This fish was a real scrapper and Jan had a battle on his hands. It took Jan ages to get the fish back from the out of bounds area as it had taken so much line on its initial runs. Even once the fish was in front of him it just ran and ran. I sat on the front of the wooden platform and watched as Jan played the fish from above me. This fish was fighting as hard as the first. On a couple of occasions the fish eluded the waiting net and shot off again prolonging the fight even more. I’m not sure who was most tired Jan or the fish. Finally, the carp hit the surface exhausted and Jan drew the fish to the waiting net. It was a heavily scaled torpedo of a carp weighing 5lb 10ozs After a creditable score draw we decided to call it a day as Jan was happy with his first carp and his mornings fishing.
For those who are going on holiday to Centerparcs, Nottingham, it is well worth taking your fishing gear along.
The lake is mainly stocked with carp and rudd. It is over 15 years ago since I first fished a Centerparcs and I caught plenty of carp to 8lb. These fish must have grown on now and I’m certain that there are plenty of good doubles in the lake. I presume that most of the bigger fish stay out of reach in the no fishing zone. However, the lake is heavily stocked and the fish rely to a certain extent on anglers baits meaning there are always lots of fish in the fishing zone.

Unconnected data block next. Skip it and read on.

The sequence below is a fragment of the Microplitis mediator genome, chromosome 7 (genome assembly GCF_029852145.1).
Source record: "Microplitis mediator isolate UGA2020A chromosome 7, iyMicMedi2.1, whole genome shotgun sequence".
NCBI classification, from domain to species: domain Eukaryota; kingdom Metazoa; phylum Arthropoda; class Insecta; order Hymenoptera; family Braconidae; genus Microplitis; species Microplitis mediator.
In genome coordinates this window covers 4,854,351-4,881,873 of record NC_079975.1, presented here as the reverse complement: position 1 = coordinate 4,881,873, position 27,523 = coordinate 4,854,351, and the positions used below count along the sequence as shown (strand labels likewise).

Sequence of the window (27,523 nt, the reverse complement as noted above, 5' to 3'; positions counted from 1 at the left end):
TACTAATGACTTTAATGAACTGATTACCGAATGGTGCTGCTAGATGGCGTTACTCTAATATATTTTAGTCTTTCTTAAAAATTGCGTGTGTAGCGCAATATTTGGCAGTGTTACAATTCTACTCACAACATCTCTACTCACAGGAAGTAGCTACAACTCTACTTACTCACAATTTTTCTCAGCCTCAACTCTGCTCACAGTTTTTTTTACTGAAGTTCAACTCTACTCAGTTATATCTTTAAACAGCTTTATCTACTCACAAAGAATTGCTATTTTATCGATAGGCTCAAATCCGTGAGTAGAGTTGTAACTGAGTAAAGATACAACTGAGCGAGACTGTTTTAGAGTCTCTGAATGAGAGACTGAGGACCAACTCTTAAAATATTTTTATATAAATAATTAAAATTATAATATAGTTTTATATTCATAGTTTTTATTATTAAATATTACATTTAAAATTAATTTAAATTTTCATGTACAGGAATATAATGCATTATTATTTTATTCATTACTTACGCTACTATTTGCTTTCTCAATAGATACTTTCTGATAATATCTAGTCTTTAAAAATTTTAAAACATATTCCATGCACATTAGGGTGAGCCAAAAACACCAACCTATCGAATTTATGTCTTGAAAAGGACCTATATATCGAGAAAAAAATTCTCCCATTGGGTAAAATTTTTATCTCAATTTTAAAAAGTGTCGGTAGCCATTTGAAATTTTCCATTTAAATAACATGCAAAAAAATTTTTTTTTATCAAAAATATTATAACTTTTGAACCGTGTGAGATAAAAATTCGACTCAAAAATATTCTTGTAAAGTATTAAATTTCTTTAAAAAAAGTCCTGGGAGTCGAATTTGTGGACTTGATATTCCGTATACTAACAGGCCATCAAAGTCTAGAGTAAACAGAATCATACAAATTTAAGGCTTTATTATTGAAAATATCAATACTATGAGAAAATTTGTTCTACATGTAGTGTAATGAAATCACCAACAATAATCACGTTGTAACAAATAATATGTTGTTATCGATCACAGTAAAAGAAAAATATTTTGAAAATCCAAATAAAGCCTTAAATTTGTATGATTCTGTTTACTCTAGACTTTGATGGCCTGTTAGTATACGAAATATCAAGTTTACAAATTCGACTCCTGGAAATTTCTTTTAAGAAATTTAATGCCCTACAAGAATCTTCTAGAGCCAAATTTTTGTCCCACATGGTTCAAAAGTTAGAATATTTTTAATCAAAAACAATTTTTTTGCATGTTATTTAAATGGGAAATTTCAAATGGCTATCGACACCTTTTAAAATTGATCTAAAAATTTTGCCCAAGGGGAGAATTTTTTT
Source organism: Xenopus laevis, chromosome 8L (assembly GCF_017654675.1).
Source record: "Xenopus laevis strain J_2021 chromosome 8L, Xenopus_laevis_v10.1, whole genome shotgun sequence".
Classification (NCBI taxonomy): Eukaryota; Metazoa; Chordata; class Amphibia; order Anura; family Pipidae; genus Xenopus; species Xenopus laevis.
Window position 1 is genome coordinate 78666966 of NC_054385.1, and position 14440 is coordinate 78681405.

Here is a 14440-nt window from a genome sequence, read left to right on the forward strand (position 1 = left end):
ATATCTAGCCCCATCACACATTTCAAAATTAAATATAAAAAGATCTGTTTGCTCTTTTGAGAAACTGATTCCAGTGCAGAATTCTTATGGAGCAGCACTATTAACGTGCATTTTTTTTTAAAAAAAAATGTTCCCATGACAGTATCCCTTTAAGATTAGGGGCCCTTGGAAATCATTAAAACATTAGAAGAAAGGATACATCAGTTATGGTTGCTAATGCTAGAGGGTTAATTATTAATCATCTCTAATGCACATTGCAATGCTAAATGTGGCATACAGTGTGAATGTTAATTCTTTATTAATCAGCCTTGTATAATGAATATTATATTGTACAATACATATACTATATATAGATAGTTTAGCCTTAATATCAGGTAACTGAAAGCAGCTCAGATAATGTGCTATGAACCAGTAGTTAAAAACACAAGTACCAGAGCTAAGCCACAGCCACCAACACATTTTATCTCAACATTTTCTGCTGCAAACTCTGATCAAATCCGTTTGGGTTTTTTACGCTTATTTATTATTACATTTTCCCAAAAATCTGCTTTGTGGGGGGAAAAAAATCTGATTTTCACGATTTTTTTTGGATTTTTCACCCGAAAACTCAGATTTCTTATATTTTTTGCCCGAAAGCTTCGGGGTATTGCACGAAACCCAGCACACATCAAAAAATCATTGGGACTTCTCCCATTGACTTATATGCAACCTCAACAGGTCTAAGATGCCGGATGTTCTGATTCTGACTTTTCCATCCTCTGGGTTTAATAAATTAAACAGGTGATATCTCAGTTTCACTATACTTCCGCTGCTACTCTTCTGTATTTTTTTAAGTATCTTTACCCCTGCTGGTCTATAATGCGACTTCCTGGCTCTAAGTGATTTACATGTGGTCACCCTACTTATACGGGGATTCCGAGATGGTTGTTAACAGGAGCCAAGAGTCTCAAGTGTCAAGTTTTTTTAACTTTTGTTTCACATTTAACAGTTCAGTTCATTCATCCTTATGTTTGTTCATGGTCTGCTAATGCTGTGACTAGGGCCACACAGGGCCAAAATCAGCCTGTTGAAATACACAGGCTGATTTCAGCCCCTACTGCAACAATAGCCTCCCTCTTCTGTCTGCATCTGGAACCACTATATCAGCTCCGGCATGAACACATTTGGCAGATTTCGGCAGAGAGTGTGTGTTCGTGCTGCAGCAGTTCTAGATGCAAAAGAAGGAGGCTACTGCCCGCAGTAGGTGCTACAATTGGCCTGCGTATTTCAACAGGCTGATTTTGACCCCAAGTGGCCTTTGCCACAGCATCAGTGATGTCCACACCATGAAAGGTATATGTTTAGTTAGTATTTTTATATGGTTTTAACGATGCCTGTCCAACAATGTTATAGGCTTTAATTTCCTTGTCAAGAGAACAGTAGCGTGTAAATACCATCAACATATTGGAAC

The fishing zone can be a little restrictive especially if it is busy or if you are an angler that likes to roam or more natural swims. On my most recent visit I caught plenty of carp to double figures and I found that float fishing in the margins over good beds of bait drew the fish in. Ledgering with boilies accounted for only small carp to about 2lb and a surprise rudd of about a pound. It was the more traditional float fished baits that produced the carp. It is an ideal venue for the beginner as the man made lake is relatively snag free. Smaller baits and more delicate tackle will no doubt account for plenty of small fish. It is best to fish to cover as the open water appears rather featureless. Tackle hire and fishing tuition is available on site.